There're two most correct answers to this question:

  1. The factors are $\left\{5, \, ab\left(x+y\right)\right\}.$

  2. The factors are $\left\{5, \, a, \, b, \, \left(x+y\right)\right\}.$

The first answer's a tad more technical, as it avoids assuming properties like commutativity and associativity, making it more general if we're constructing math. The second answer'd probably be preferred if students are to assume commutativity and associativity.

Regardless, as long as students can demonstrate an understanding of the abstract-syntax-tree behind an expression, that'd seem sufficient. No need to push them toward adopting unnecessary notions of what a "term" ought to be taken as in this context.

Overall, it looks like a good question once we fix it up a bit.



Definition of "term".

As explained above, I don't think it's productive to get too focused on terminology. Seems to promote limited, inflexible understandings.

That said:

They also call $5ab(x+y)$ a term

For me, it looks like a two-term expression.

  1. What definition would you give to your students as to what a term is?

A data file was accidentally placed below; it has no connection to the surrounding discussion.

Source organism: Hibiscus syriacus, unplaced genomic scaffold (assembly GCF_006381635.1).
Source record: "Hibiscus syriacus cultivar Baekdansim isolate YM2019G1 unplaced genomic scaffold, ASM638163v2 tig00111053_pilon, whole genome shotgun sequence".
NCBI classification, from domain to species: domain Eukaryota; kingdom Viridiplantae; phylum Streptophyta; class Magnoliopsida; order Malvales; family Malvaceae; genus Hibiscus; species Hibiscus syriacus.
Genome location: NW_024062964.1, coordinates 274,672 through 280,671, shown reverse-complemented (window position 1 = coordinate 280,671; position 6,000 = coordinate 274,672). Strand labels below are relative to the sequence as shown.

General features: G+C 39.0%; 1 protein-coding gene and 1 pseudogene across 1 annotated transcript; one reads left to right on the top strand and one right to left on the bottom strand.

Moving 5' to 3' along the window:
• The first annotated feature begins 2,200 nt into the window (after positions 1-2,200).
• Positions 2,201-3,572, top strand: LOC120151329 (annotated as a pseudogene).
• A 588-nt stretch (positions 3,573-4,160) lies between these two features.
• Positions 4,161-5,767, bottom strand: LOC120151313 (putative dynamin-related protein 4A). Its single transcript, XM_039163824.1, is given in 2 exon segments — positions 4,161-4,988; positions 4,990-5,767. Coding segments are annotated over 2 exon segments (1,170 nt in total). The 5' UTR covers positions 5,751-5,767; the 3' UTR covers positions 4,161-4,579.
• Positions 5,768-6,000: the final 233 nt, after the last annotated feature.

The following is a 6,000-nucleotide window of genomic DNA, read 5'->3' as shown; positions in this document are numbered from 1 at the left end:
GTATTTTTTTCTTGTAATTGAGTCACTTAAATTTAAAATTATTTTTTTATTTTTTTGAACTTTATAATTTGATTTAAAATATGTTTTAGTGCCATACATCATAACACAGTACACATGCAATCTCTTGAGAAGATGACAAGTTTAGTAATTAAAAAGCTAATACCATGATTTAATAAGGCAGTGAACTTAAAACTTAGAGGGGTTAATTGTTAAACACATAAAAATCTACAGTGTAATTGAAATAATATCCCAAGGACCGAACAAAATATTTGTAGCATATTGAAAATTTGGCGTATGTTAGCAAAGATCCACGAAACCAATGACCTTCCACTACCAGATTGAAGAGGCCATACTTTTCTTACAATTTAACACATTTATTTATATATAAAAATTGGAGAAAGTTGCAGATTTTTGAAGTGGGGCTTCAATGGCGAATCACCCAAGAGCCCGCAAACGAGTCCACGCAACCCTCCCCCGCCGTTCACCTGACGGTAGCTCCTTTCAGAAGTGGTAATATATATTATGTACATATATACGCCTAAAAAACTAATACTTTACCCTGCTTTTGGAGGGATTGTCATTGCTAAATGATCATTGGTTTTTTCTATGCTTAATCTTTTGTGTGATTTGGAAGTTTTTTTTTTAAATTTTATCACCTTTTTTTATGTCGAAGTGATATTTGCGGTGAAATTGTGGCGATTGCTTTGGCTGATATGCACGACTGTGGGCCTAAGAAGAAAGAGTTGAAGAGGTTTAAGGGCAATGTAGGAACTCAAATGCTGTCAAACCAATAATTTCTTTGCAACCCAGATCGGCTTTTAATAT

When you have any expression, e.g. $`` 5ab \left(x+y\right) " ,$ a term is a component of the top-level summation. In this case, the top-level summation is trivial, and the single term is simply $`` 5ab \left(x+y\right) " .$

In other words, if we draw the abstract-syntax-tree where there's a top-level-summation node, it's:

   +
   |
   *
  / \
 /| |\
5 a b +
     / \
    x   y

, where the the top-level $`` + "\text{-node}$ has a single element. Since the terms are the child nodes of the top-level-summation, that's just

   *
  / \
 /| |\
5 a b +
     / \
    x   y

, which in linear notation is $`` 5ab \left(x+y\right) " .$

This is a well-defined concept, so it's not really ambiguous. And the word "term" is common in math-related texts, so it would be a good thing for students to know.


Procedure for identifying an expression's terms.

To identify the terms in an expression:

  1. Write the expression as an abstract-syntax-tree.

  2. If the expression's top-level node isn't $`` + " ,$ append a higher-level $`` + "\text{-node}$ which has the prior top-level node as a child-element.

  3. The top-level node's child elements are the expression's terms.

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To further complicate matters, note that definitions in two of the answers (so far) either say or at least could be interpreted to say that $5a$ and $5ab$ and $ab$ and $ab(x+y)$ and $b(x+y)$ are also factors. And I've probably used "factor" to also include things like $5b$, for example if I wanted to cancel a factor from the numerator and denominator of a fraction.